There were two women that were in front of me in line that had been there all day with me that were from Cleveland, Ohio. They were staying at New York New York and because the whole Strip was blocked off, they had to walk all the way north to the next block to catch a cab before they could even get to the facility to give blood.

BARBARA: Did they say why?

They just had to. That's why we were all there, we just kind of had to; we were just drawn there.

Tell me how you feel about this city, back to the original question.

I love my city. I love the people in it.

Describe where United Blood Services is located. I want a description of the building, where you were waiting. Those people from Cleveland, Ohio had to go there; I have no idea where it is.

They didn't, either. They just asked the taxi driver to take them. United Blood Services is on Charleston, on West Charleston. There's four of them, I think, around the city, and that one is on West Charleston. It's across from Hush Puppy. I don't know what the cross street is.

It's near Decatur or—I think it's beyond Rainbow.

Yes, it's west of Rainbow. The cross street is a small cross street.

Is it a standalone building? 4


Yes, free-standing building and it's got its own parking lot, which was packed.

Describe the parking lot and the building and where the line was.

When I got there the parking lot was pretty full, but I found a spot. The doorway of the building is on the west side of the building. The front of the building along Charleston is just totally blank. So on the west side of the building is the doorway. The line went out the door, totally along that west wall stretching east back to the corner, and I was on the corner; that's where the line stopped. Then there's a driveway into the parking lot and then there's more sidewalk, but the line didn't go back that far.

Not yet.

Not yet. Later in the day the line bent inside the parking lot where that corner was, where I was. It went inside the parking lot, made like a horseshoe inside the parking lot all the way in, all the way back out to Charleston. Then it continued going east. Then there was a cul-de-sac. It went all the way inside the cul-de-sac, made another horseshoe all the way around the inside of that cul-de-sac, came back out to Charleston, continued going east. Then it crossed the street. Then it continued going east for another block. It was just unbelievable.

At the second cul-de-sac that was a real cul-de-sac, not the—no, it was at the first cul-de-sac, the cul-de-sac that went into the parking lot; the UNLV nursing students had set up a water station there. They were in their red uniforms. They had taken an exam that morning and they said that after their exam the professor had told them that they were going to come out to United Blood Services and pass out water. Boy, I'm trying to remember everybody that was out there. There were so many people that were walking up and down the lines just helping people, so it's hard to separate the people that were in line to give blood and the people that were helping people give blood. A lot of the people that were helping people were actually also waiting to give 5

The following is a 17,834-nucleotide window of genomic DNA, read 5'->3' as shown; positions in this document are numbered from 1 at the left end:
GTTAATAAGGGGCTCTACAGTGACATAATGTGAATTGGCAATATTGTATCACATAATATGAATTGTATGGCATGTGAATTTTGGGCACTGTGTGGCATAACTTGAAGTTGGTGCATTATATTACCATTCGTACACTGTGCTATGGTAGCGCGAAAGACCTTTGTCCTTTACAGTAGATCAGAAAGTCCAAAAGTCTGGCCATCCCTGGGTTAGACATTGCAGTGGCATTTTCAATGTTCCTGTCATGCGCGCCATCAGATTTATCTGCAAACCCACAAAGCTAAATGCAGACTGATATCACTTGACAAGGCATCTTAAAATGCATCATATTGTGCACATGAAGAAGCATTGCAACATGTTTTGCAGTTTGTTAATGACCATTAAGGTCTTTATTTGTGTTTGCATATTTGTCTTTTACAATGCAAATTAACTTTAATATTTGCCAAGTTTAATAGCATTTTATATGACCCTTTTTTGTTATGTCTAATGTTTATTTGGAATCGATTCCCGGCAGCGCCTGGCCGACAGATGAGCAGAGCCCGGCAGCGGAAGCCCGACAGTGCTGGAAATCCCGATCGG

blood themselves.

Helping people do what?

Just helping people by picking up trash and collecting trash and distributing things. I walked up and down collecting trash and used bottles. It was something to do while I was waiting.

How did you keep the orderliness to the line?

People were patient. The line was orderly, period. Nobody was impatient.

So you could leave the line and go pick up stuff and then easily get back in line?

Oh, after you signed in, you weren't in line anymore. That line was just people waiting to sign in. After that you were kind of on your own.

So what did you do?

Once you signed in—

And you signed in at nine something.

Nine fifteen. After that you're kind of on your own.

And what happens?

You wait for them to call your name to give blood.

How do they call you?

They call you in order of how you signed in.

No, I mean, how did they contact you?

They call your name, so you can't venture too far.

They just announce it out loud to the parking lot.

Right. But they'll tell you when they're calling the names, like, right now we're calling the names for six fifteen, say. But remember, I left at six and they were just then calling the names of the people who had signed in at seven in the morning. 6


Right. So you left at six p.m.


I think I have a feel for what's going on.

Right. So between nine fifteen in the morning and six p.m. we were all on our own, and that's when we were picking up trash or passing out water, whatever.

Tell me some of the things that you heard as you were in line that day, some of the stories people told about what they had witnessed.

Nobody that was there that I knew of had actually been at the concert. There was a young woman in line in front of me when we were waiting to sign in—this was at about eight fifteen, maybe—who had gotten a call and said, "Oh, I have to go to work." Some of us said, "Oh, where do you work?" And she said, "Oh, I'm..." I think she was an MA student in psychology. They had a clinic that they were staffing and she had to go be part of that clinic for people who had been at the concert.